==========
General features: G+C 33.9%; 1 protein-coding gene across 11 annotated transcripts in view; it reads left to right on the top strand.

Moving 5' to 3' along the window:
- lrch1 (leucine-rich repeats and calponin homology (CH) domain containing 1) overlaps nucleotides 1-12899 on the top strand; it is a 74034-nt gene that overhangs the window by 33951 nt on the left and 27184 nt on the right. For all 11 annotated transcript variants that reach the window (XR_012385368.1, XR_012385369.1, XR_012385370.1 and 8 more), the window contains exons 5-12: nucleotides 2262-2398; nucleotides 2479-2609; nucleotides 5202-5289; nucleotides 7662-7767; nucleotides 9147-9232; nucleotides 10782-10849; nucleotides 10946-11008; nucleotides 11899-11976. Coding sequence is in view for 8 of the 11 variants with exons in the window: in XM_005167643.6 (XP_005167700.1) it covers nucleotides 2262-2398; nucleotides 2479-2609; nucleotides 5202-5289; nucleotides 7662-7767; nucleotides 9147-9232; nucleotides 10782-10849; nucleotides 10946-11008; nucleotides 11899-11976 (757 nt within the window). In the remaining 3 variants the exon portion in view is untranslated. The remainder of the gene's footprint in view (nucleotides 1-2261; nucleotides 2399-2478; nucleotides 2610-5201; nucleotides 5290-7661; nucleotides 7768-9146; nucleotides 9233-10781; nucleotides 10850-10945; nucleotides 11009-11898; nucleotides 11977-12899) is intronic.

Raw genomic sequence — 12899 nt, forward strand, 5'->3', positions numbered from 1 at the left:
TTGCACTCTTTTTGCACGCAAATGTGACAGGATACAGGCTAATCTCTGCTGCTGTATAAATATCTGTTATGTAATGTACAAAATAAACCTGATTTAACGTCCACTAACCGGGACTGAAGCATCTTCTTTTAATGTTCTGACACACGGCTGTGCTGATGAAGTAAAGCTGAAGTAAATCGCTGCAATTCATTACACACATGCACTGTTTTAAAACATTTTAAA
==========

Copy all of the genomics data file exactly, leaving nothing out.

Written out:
General features: G+C 33.9%; 1 protein-coding gene across 11 annotated transcripts in view; it reads left to right on the top strand.

Moving 5' to 3' along the window:
- lrch1 (leucine-rich repeats and calponin homology (CH) domain containing 1) overlaps nucleotides 1-12899 on the top strand; it is a 74034-nt gene that overhangs the window by 33951 nt on the left and 27184 nt on the right. For all 11 annotated transcript variants that reach the window (XR_012385368.1, XR_012385369.1, XR_012385370.1 and 8 more), the window contains exons 5-12: nucleotides 2262-2398; nucleotides 2479-2609; nucleotides 5202-5289; nucleotides 7662-7767; nucleotides 9147-9232; nucleotides 10782-10849; nucleotides 10946-11008; nucleotides 11899-11976. Coding sequence is in view for 8 of the 11 variants with exons in the window: in XM_005167643.6 (XP_005167700.1) it covers nucleotides 2262-2398; nucleotides 2479-2609; nucleotides 5202-5289; nucleotides 7662-7767; nucleotides 9147-9232; nucleotides 10782-10849; nucleotides 10946-11008; nucleotides 11899-11976 (757 nt within the window). In the remaining 3 variants the exon portion in view is untranslated. The remainder of the gene's footprint in view (nucleotides 1-2261; nucleotides 2399-2478; nucleotides 2610-5201; nucleotides 5290-7661; nucleotides 7768-9146; nucleotides 9233-10781; nucleotides 10850-10945; nucleotides 11009-11898; nucleotides 11977-12899) is intronic.

Raw genomic sequence — 12899 nt, forward strand, 5'->3', positions numbered from 1 at the left:
TTGCACTCTTTTTGCACGCAAATGTGACAGGATACAGGCTAATCTCTGCTGCTGTATAAATATCTGTTATGTAATGTACAAAATAAACCTGATTTAACGTCCACTAACCGGGACTGAAGCATCTTCTTTTAATGTTCTGACACACGGCTGTGCTGATGAAGTAAAGCTGAAGTAAATCGCTGCAATTCATTACACACATGCACTGTTTTAAAACATTTTAAA